Excuses,Excuses And Procrastination

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Chip J.'s Comment
member avatar

Hey everyone, I wanted to get some advice on which way I should approach becoming a truck driver. I attended CDL training school just under 3 years ago. I passed with a 3.9 gpa (backing up got the best of me!) have all endorsements ,except,for passenger, TWIC card and all that good stuff. I drove a dump truck for a friend of mine to help him out for a month, but, that's all the experience I have. I was accepted to TMC and Schnieder after graduating but did not go. First excuse, My brother, whom I own a Heating/Air Conditioning company with,family business of 47 years, had to have both his hips replaced so I could not go out on the road. Second excuse, my father-in -law passed away suddenly the next year,so ,I couldn't leave my family for awhile.I have been looking around at several trucking companies lately ,which you know they you need to have some experience or go back to school.One company advertises they will hire you if you've had your CDL for awhile but never used them, take their 2 to 4 day orientation then out with a trainer for 6 weeks. Would like to hear any and all points of view (good and not so good). Thanks for reading my rambling and hope to hear back.

CDL:

Commercial Driver's License (CDL)

A CDL is required to drive any of the following vehicles:

  • Any combination of vehicles with a gross combined weight rating (GCWR) of 26,001 or more pounds, providing the gross vehicle weight rating (GVWR) of the vehicle being towed is in excess of 10,000 pounds.
  • Any single vehicle with a GVWR of 26,001 or more pounds, or any such vehicle towing another not in excess of 10,000 pounds.
  • Any vehicle, regardless of size, designed to transport 16 or more persons, including the driver.
  • Any vehicle required by federal regulations to be placarded while transporting hazardous materials.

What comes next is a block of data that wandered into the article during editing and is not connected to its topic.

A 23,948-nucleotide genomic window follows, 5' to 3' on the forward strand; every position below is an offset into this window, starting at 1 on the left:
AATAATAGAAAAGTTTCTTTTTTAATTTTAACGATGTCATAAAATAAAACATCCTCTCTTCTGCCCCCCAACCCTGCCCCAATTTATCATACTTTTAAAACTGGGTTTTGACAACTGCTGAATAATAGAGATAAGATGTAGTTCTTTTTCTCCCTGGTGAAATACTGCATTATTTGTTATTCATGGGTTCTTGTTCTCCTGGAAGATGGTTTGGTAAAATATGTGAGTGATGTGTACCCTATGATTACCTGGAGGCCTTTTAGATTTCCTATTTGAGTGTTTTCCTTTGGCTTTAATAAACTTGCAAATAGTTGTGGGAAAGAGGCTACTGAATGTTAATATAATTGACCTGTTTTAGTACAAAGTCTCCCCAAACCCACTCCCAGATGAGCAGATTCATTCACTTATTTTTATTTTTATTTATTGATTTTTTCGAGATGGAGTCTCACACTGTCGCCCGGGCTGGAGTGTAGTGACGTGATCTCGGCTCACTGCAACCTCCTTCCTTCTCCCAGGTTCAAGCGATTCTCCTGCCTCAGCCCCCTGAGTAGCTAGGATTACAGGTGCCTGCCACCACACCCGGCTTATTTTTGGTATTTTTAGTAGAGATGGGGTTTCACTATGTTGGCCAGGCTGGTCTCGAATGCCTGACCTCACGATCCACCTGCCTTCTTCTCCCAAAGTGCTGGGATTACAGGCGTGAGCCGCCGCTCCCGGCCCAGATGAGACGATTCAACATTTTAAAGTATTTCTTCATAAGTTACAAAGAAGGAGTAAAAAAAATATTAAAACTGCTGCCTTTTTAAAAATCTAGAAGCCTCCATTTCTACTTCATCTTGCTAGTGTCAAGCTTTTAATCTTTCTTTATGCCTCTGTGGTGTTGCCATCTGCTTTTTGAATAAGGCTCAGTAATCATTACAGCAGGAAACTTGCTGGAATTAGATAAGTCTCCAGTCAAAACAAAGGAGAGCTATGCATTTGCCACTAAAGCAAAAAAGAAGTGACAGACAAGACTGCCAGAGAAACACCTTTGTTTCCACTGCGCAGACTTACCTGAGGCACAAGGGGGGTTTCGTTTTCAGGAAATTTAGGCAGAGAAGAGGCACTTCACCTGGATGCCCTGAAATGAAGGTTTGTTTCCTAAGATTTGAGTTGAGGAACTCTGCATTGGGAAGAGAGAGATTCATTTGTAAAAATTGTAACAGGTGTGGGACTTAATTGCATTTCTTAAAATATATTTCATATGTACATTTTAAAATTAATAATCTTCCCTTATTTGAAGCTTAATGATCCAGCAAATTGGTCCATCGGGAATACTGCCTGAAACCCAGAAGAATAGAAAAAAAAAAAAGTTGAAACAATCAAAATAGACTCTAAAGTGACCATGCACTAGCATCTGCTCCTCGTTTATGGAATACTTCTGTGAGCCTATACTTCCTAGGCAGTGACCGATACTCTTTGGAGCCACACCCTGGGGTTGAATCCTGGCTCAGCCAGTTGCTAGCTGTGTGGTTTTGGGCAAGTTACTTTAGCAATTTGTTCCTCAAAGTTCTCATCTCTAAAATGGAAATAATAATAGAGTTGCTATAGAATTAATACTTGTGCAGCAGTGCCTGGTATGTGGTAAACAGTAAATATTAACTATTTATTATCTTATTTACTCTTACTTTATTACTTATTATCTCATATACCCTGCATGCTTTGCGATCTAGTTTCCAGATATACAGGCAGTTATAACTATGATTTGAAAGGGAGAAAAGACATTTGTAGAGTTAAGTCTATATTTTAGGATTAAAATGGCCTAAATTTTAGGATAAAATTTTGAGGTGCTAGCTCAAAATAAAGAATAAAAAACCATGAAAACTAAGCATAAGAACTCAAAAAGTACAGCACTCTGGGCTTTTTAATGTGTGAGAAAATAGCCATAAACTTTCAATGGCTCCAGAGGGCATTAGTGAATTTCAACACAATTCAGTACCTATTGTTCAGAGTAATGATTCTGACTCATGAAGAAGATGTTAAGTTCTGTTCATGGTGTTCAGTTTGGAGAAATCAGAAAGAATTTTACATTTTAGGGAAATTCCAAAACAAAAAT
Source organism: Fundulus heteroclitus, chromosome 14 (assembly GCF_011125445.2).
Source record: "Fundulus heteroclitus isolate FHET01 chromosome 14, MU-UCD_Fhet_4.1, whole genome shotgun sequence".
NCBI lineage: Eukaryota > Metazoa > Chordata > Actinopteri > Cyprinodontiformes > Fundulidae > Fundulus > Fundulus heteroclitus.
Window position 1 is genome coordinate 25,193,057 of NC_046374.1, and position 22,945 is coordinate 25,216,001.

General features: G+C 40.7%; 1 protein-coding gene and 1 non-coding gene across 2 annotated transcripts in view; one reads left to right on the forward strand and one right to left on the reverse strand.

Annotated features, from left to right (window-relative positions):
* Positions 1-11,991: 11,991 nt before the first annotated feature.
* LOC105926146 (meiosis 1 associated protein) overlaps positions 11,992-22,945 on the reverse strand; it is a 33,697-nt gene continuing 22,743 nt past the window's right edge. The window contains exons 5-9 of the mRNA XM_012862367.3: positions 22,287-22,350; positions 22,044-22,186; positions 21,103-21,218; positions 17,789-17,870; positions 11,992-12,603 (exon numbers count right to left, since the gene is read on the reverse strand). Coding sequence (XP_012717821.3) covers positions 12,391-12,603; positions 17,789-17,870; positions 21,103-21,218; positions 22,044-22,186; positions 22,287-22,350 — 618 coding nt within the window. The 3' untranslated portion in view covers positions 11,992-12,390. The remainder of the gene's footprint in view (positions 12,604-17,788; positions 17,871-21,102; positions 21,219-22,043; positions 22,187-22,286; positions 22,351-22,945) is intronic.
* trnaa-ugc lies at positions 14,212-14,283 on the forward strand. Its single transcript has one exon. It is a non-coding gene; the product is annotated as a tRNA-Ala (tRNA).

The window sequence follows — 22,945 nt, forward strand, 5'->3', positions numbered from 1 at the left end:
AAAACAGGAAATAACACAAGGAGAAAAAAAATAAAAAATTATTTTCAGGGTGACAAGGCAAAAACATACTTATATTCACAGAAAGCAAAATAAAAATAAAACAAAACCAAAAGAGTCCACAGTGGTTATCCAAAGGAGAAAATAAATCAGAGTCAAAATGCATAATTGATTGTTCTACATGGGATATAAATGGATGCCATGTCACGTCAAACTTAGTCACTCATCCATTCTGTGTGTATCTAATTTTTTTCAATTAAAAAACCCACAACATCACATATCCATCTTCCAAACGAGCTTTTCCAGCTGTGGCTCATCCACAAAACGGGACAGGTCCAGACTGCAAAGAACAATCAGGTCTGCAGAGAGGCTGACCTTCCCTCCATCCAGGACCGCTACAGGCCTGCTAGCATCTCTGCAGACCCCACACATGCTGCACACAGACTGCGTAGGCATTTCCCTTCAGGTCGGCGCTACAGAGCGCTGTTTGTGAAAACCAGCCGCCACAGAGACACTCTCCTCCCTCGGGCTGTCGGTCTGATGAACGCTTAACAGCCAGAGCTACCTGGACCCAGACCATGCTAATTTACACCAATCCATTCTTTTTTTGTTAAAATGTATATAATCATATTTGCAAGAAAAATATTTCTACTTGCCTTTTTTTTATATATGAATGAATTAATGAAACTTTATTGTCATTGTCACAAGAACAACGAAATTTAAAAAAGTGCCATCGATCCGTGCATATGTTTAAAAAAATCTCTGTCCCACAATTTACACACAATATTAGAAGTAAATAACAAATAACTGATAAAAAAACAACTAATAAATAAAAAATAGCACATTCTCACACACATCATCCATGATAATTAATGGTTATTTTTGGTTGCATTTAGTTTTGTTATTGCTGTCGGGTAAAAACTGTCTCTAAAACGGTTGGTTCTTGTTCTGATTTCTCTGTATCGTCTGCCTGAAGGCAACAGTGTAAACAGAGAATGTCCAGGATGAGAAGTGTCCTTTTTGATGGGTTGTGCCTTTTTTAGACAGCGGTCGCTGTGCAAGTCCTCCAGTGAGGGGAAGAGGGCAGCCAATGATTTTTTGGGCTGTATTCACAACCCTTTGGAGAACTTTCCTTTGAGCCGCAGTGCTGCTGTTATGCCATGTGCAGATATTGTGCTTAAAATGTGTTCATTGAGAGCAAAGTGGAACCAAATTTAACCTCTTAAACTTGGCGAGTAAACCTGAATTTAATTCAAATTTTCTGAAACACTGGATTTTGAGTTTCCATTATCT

TWIC:

Transportation Worker Identification Credential

Truck drivers who regularly pick up from or deliver to the shipping ports will often be required to carry a TWIC card.

Your TWIC is a tamper-resistant biometric card which acts as both your identification in secure areas, as well as an indicator of you having passed the necessary security clearance. TWIC cards are valid for five years. The issuance of TWIC cards is overseen by the Transportation Security Administration and the Department of Homeland Security.

Old School's Comment
member avatar

Chip, welcome to the forum!

It's next to impossible to get hired when in your situation, as I'm sure you are already finding out. I don't know if it's doable or not for you but you really should take a refresher course from a truck driving school and then you would find a whole lot more doors open to you.

There are only a scant few companies that will hire someone who isn't fresh out of school or with at least one year of experience. This is all dictated by the insurance companies, and you can't hardly blame them for wanting to cover someone driving eighty thousand pounds of rolling inertia down the highway at seventy miles an hour.

There is another option available to you that doesn't require any upfront money from you. Check out this link for Company-Sponsored Training . Here you will find several different companies who will provide you with free training in exchange for a one year commitment from you to work for them. Many of them pay all your expenses during training, including housing and meals, and then provide you with a good paying job for a contractual agreement with you to work for them for the specified time. See if anything there interests you.

I think I heard recently that Western Express has been hiring some people in your situation, you might want to contact one of their recruiters and check it out.

CDL:

Commercial Driver's License (CDL)

A CDL is required to drive any of the following vehicles:

  • Any combination of vehicles with a gross combined weight rating (GCWR) of 26,001 or more pounds, providing the gross vehicle weight rating (GVWR) of the vehicle being towed is in excess of 10,000 pounds.
  • Any single vehicle with a GVWR of 26,001 or more pounds, or any such vehicle towing another not in excess of 10,000 pounds.
  • Any vehicle, regardless of size, designed to transport 16 or more persons, including the driver.
  • Any vehicle required by federal regulations to be placarded while transporting hazardous materials.

Company-sponsored Training:

A Company-Sponsored Training Program is a school that is owned and operated by a trucking company.

The schooling often requires little or no money up front. Instead of paying up-front tuition you will sign an agreement to work for the company for a specified amount of time after graduation, usually around a year, at a slightly lower rate of pay in order to pay for the training.